Content preservation: Generally, a good crop should preserve the major content of the source image [13]. Otherwise, the cropped image may miss important information in the source image and misinterpret the photographer’s purpose, resulting in unsatisfied outputs. An example is shown in Fig. 4. As can be seen, without the content preservation constraint, the output crop with good composition may miss the two persons in the scene, which are the key objects in the original image. Therefore, the cropping window should not be too small in order to avoid discarding too much the image content. To this end, we constrain the anchor points and of a crop into two regions with bins on the top-left and bottom-right corners of the source image, respectively, as illustrated in Fig. 3. This further reduces the number of crops from to .

The smallest possible crop (highlighted in red solid lines in Fig. 3) generated by the proposed scheme covers about grids of the source image, which may still be too small to preserve enough image content. We thus further constrain the area of potential crops to be no smaller than a certain proportion of the whole area of source image:


where and represent the areas of crop and original image, respectively, and .

Aspect ratio: Because of the standard resolution of imaging sensors and displays, most people have been accustomed to the popular aspect ratios such as 16:9, 4:3 and 1:1. Candidate crops which have uncommon aspect ratios may be inconvenient to display and can make people feel uncomfortable. We thus require the aspect ratio of acceptable candidate crops satisfy the following condition:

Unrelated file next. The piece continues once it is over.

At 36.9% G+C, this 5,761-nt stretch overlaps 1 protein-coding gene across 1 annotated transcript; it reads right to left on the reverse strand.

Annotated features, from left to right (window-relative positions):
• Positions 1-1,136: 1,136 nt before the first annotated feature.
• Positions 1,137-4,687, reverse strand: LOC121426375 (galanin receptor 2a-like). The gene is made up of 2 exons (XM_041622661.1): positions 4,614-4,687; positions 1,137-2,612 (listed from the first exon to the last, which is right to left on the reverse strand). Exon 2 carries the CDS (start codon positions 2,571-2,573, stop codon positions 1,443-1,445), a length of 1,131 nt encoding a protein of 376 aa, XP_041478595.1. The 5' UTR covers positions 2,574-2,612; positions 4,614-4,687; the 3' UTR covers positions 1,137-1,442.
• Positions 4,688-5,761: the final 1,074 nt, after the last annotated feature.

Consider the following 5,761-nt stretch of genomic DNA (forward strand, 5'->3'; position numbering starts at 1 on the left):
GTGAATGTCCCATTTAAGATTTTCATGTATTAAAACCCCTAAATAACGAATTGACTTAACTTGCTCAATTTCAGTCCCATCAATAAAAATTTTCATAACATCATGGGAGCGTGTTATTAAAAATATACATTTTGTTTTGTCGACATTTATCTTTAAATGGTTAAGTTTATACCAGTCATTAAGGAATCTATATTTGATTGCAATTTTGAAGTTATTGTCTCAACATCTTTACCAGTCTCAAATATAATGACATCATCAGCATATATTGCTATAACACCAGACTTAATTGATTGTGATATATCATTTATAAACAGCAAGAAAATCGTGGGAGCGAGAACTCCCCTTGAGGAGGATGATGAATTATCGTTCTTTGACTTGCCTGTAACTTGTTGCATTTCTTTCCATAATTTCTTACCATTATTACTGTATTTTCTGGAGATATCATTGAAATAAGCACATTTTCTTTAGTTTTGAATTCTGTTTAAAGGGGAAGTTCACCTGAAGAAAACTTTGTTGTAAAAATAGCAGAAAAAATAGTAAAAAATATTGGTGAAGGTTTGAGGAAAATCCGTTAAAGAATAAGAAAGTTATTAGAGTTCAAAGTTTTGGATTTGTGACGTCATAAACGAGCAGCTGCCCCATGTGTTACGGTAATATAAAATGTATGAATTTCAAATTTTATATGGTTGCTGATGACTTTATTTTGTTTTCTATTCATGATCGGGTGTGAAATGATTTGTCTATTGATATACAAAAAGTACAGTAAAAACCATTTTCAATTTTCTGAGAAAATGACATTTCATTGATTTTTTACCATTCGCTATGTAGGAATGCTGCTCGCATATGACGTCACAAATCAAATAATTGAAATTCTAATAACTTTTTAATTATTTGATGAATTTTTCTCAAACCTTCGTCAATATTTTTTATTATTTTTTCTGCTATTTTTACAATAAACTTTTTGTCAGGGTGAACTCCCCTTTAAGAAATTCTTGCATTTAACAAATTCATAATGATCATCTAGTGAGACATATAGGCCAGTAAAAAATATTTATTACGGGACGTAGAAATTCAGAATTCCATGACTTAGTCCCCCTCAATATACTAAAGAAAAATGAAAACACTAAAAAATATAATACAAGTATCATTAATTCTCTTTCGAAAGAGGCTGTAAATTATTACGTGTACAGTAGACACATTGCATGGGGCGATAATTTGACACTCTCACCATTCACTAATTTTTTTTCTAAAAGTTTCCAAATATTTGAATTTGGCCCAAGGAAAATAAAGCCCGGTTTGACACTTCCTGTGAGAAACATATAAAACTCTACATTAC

where and are the width and height of a crop. Parameters and define the range of aspect ratio and we set them to 0.5 and 2 to cover most common aspect ratios.

With Eq. 1 and Eq. 2, the final number of candidate crops in each image is less than .

3.2 Database construction

Our proposed grid anchor based formulation reduces the number of candidate crops from to less than . This enables us to annotate all the candidate crops for each image. To make the annotation cost as low as possible, we first made a small scale subjective study to find the smallest {} that ensure at least 3 acceptable crops for each image. We collected 100 natural images and invited five volunteers to participate in this study. We set and to reduce possible combinations. in Eq. 1 was set to 0.5. After the tests, we found that and can lead to a good balance between cropping quality and annotation cost. Finally, the number of candidate crops is successfully reduced to no more than 90 for each image. Note that the setting of these parameters mainly aims to reduce annotation cost for training. In the testing stage, it is straightforward to use finer image grid to generate more candidate crops when necessary.

Fig. 5: Some sample images from the GAICD dataset.
Fig. 6: Interface of the developed annotation toolbox.
Fig. 7:

Histograms of the MOS and standard deviation on the GAICD.